Betula lenta, or birch tree, is commonly found in northern climates with a history of use extending back to prehistoric times. Birch has been employed in a myriad of ways, from boat building to tanning hides. Birch bark is also regarded for its healthful and beneficial properties. The bark can be tinctured, utilized in topical applications, and infused as birch bark tea.
The birch is a soft-wood tree native to cold, northerly climates. The name is a very ancient one, probably derived from the Sanskrit bhurga, meaning "tree whose bark is written upon." Birch bark easily peels from the tree but is slow to decay. Removing the bark from a living tree can threaten the life of the tree if the dark inner bark is damaged, but due to the remarkable preservative properties of birch bark, it can easily be harvested from dead or fallen trees, where it still retains its wonderful properties. Birch bark is strong and water resistant, almost like cardboard in its pliability, and can therefore be bent, cut, and even sewn.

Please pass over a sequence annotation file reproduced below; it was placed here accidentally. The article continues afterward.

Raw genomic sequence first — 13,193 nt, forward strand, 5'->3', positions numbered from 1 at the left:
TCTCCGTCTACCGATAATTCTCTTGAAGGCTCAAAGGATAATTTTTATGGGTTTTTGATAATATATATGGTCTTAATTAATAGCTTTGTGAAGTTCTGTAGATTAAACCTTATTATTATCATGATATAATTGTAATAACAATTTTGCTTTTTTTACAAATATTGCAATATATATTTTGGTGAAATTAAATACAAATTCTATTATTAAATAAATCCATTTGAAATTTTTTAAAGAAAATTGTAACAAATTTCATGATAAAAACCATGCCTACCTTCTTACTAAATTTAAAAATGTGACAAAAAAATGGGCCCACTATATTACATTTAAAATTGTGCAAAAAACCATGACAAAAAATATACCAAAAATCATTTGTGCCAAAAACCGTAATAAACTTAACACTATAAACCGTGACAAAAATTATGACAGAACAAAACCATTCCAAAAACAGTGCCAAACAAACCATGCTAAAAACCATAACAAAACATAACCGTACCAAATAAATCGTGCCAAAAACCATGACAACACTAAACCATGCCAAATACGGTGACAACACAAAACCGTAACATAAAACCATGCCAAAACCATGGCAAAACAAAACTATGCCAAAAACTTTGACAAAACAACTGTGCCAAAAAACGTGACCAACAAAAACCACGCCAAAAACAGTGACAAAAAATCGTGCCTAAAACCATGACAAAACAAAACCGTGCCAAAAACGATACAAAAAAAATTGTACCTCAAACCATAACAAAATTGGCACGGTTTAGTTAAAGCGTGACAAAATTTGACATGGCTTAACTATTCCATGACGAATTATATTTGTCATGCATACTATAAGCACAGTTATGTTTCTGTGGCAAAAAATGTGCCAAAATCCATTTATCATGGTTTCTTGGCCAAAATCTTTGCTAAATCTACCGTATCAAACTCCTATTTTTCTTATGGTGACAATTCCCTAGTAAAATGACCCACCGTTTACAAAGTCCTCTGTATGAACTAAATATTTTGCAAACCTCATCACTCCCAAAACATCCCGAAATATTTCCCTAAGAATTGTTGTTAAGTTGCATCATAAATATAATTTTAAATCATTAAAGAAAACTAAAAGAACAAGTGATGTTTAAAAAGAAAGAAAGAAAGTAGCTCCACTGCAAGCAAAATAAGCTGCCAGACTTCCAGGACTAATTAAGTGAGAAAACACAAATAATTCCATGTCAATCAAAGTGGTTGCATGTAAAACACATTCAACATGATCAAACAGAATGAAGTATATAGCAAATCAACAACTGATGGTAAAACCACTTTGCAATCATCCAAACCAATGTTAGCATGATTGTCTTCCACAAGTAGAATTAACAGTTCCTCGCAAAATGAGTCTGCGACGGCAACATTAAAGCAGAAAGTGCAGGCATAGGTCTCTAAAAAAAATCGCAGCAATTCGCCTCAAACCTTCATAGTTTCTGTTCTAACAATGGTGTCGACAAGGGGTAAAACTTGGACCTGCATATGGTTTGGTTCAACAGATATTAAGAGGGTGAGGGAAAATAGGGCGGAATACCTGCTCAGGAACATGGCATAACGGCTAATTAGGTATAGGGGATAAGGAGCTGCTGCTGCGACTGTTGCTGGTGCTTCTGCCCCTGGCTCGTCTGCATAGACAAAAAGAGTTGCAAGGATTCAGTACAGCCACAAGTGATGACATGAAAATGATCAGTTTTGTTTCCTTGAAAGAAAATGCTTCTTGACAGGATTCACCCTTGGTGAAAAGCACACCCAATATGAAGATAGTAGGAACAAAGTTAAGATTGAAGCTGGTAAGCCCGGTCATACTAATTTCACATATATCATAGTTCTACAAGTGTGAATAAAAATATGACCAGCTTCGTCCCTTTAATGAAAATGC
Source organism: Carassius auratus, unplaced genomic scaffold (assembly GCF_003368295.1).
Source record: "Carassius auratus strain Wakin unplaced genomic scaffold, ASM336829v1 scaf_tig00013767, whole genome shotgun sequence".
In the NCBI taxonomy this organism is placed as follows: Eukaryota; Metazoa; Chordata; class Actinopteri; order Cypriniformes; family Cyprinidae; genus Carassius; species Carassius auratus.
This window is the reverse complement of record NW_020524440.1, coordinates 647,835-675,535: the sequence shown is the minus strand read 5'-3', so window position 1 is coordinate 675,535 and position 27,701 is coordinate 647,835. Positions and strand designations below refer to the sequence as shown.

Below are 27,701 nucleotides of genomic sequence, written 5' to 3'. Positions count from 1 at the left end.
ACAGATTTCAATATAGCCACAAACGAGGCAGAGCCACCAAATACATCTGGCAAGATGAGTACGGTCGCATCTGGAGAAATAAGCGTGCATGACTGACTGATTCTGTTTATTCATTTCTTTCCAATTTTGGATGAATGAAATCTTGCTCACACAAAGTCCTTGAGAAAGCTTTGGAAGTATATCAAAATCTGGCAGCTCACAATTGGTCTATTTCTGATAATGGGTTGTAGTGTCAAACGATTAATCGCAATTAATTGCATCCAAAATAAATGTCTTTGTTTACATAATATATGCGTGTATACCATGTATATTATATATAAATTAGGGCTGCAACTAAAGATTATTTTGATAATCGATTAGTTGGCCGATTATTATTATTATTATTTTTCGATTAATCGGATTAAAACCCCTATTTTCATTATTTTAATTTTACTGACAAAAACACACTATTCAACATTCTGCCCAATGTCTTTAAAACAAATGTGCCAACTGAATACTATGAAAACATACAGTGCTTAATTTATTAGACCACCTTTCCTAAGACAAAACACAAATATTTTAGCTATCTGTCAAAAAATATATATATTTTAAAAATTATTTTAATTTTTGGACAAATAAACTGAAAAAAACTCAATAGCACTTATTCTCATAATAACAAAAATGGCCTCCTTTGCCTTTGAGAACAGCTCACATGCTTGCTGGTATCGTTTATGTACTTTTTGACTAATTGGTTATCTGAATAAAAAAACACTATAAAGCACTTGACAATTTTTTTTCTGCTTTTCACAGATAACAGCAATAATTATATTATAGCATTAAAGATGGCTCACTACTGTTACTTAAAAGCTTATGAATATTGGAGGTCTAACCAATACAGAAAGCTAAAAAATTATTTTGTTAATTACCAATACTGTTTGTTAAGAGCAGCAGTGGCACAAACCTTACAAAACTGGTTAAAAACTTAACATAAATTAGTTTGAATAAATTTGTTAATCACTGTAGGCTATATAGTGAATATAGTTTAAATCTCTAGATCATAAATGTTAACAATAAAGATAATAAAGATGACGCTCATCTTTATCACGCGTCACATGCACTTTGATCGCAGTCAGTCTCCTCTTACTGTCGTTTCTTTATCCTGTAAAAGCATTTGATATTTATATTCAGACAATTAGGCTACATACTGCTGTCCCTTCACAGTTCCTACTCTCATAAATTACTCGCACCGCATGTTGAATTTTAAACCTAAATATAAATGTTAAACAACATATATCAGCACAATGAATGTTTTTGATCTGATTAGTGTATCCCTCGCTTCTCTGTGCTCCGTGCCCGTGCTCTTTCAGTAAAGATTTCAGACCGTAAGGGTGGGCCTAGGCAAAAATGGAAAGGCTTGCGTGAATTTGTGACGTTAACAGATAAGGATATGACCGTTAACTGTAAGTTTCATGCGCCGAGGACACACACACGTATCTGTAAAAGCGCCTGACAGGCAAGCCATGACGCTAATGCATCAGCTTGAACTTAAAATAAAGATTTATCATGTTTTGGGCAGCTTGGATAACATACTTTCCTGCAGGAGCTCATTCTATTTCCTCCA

Native Americans used birch bark in many facets of their everyday lives as a material for canoes, wigwams, scrolls, ritual art, musical instruments, containers for food, and even clothing. Birch bark has been quite valuable since prehistoric times for its applications in building and crafting.
A member of the Betulaceae family, birch also goes by the common names of sweet birch, black birch, and cherry birch.
No known precautions. We recommend that you consult with a qualified healthcare practitioner before using herbal products, particularly if you are pregnant, nursing, or on any medications.
In magic, in folklore birch has been used to exorcise spirits and as a purification and clearing herb. The traditional witch's broom was commonly made from birch twigs.
Keywords: Protection, Exorcism, Purification
For educational purposes only This information has not been evaluated by the Food and Drug Administration.
This information is not intended to diagnose, treat, cure, or prevent any disease